Only in Paris…classical musicians hawk their wares (or CDs) outside La Comedie Francaise, just a few short blocks from The Louvre Art Museum.
As I walked back to my hotel after visiting the Louvre, I heard the uplifting sound of strings in a nearby plaza. Edged by grand arched buildings sheltering cafes, people were sitting outside in the cool spring air listening to the musicians. It was lovely.
I have had the photo of this scene taped up on my studio wall for over a year, and would often study it. I loved the graphic pattern of the musicians against the red, gray and white backdrop.
But even more, I loved the individuality of the musicians, sitting or standing amongst their cases and bags, concentrating on the music with looks of serene joy. There is nothing like an artist practicing their craft.
Each musician had such a distinct personality. I found as I worked on them, I got to know each one, and made up nicknames for each.
As I worked from left to right filling in the details, I got to know each one and their precious instruments. I had never sketched or painted musical instruments before. It was a struggle, but also an education…the different shapes, the different shades of wood. And each player had their own stance that did suit the personalities I had conjured up.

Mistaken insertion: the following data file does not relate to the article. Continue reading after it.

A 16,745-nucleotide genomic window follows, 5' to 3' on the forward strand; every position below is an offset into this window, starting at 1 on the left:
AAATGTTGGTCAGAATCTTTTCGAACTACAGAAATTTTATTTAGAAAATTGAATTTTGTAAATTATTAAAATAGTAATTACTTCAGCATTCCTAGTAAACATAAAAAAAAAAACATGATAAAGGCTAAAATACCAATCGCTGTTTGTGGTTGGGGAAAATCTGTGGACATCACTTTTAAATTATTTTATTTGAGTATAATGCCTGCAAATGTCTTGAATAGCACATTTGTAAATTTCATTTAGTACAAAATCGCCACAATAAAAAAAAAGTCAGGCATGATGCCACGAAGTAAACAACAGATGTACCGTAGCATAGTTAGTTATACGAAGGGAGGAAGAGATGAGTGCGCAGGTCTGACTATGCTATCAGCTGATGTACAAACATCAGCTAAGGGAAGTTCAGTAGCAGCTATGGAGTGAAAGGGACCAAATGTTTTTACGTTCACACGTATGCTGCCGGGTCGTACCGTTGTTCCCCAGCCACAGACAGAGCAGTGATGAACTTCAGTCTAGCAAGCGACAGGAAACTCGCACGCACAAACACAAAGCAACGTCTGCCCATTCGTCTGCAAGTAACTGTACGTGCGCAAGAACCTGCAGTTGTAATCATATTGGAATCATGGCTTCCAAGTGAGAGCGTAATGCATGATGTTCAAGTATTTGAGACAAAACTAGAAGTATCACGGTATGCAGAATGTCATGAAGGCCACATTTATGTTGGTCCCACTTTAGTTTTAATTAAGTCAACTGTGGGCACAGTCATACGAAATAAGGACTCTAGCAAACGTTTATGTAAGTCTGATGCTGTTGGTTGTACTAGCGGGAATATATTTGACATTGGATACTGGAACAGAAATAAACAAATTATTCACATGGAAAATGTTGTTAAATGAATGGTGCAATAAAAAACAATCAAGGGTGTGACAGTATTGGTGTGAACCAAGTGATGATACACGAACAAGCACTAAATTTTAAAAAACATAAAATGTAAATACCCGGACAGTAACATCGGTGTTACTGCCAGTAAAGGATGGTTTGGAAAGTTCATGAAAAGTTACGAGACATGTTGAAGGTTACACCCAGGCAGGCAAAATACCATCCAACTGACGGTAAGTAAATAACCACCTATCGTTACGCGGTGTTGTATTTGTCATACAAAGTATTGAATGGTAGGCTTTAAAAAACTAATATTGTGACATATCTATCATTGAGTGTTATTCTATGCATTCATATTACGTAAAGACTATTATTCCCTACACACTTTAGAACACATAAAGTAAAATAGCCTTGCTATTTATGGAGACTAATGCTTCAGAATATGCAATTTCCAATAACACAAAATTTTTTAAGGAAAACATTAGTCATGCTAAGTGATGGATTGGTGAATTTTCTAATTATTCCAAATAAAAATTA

I wanted to create a rhythm and a visual movement to match the music I could hear in my head reminiscent of when I had actually been with them on that Paris street.
With the unfathomable violence this past year in Paris, it made this scene even more serene and poignant in my memory.
Each figure had a certain wistfulness. Were they lost in the music or their own private musings?
I would never really know for sure.
But it is rather like my paintings. Each viewer will put their own story to it, create their own scenario surrounding the particular scene and figures. Reality is always in the eye of the beholder. If only that interpretation could always be peaceful.
Like the “violet girl”, the details would build our understanding of the individual until they become more real, if only in our own mind.
This painting took a very long time to paint for me. It was two months of almost daily work. Many hours were spent studying the figures and deciding how they worked alone and together, before completing the background.
Finally, like a good orchestra, it all worked together in harmony.
Paris Street Music, 36 x 24″, oil on linen.
Karen Robbins said:
So interesting to follow your process over 2 (!) months. And the finished painting is spectacular.
Jay Pastore said:
This is great Pat! love.